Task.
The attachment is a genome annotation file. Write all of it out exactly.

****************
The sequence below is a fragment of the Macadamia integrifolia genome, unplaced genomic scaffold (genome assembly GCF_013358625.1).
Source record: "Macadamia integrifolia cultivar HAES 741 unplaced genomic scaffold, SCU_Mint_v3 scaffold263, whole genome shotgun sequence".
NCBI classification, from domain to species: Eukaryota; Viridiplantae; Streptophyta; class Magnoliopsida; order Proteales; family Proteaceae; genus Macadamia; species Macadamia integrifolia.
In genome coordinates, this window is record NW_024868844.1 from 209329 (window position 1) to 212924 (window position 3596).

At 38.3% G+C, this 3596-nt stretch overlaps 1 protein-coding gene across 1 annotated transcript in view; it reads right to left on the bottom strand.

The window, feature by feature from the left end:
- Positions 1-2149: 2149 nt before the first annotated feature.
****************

The sequence below is a fragment of the Macadamia integrifolia genome, unplaced genomic scaffold (genome assembly GCF_013358625.1).
Source record: "Macadamia integrifolia cultivar HAES 741 unplaced genomic scaffold, SCU_Mint_v3 scaffold263, whole genome shotgun sequence".
NCBI classification, from domain to species: Eukaryota; Viridiplantae; Streptophyta; class Magnoliopsida; order Proteales; family Proteaceae; genus Macadamia; species Macadamia integrifolia.
In genome coordinates, this window is record NW_024868844.1 from 209329 (window position 1) to 212924 (window position 3596).

At 38.3% G+C, this 3596-nt stretch overlaps 1 protein-coding gene across 1 annotated transcript in view; it reads right to left on the bottom strand.

The window, feature by feature from the left end:
- Positions 1-2149: 2149 nt before the first annotated feature.